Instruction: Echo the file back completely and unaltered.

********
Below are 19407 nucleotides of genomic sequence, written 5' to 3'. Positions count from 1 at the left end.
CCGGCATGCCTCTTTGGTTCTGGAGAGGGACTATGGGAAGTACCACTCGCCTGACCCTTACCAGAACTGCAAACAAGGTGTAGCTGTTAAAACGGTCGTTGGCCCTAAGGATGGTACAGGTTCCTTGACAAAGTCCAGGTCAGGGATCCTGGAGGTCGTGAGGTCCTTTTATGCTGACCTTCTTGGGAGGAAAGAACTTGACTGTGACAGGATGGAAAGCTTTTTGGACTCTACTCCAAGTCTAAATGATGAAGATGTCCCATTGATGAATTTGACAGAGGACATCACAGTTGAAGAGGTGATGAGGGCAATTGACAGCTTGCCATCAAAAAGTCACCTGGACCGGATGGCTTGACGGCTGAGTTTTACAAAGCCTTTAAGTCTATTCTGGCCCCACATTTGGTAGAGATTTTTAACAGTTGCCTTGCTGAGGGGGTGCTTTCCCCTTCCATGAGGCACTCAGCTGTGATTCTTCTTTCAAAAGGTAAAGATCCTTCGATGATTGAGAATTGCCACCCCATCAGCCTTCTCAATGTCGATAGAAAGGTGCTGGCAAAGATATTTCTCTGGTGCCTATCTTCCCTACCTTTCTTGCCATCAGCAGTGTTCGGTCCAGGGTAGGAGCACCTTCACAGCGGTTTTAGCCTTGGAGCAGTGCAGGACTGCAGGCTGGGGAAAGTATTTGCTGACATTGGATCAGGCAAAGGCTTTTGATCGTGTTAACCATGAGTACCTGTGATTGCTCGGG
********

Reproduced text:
Below are 19407 nucleotides of genomic sequence, written 5' to 3'. Positions count from 1 at the left end.
CCGGCATGCCTCTTTGGTTCTGGAGAGGGACTATGGGAAGTACCACTCGCCTGACCCTTACCAGAACTGCAAACAAGGTGTAGCTGTTAAAACGGTCGTTGGCCCTAAGGATGGTACAGGTTCCTTGACAAAGTCCAGGTCAGGGATCCTGGAGGTCGTGAGGTCCTTTTATGCTGACCTTCTTGGGAGGAAAGAACTTGACTGTGACAGGATGGAAAGCTTTTTGGACTCTACTCCAAGTCTAAATGATGAAGATGTCCCATTGATGAATTTGACAGAGGACATCACAGTTGAAGAGGTGATGAGGGCAATTGACAGCTTGCCATCAAAAAGTCACCTGGACCGGATGGCTTGACGGCTGAGTTTTACAAAGCCTTTAAGTCTATTCTGGCCCCACATTTGGTAGAGATTTTTAACAGTTGCCTTGCTGAGGGGGTGCTTTCCCCTTCCATGAGGCACTCAGCTGTGATTCTTCTTTCAAAAGGTAAAGATCCTTCGATGATTGAGAATTGCCACCCCATCAGCCTTCTCAATGTCGATAGAAAGGTGCTGGCAAAGATATTTCTCTGGTGCCTATCTTCCCTACCTTTCTTGCCATCAGCAGTGTTCGGTCCAGGGTAGGAGCACCTTCACAGCGGTTTTAGCCTTGGAGCAGTGCAGGACTGCAGGCTGGGGAAAGTATTTGCTGACATTGGATCAGGCAAAGGCTTTTGATCGTGTTAACCATGAGTACCTGTGATTGCTCGGG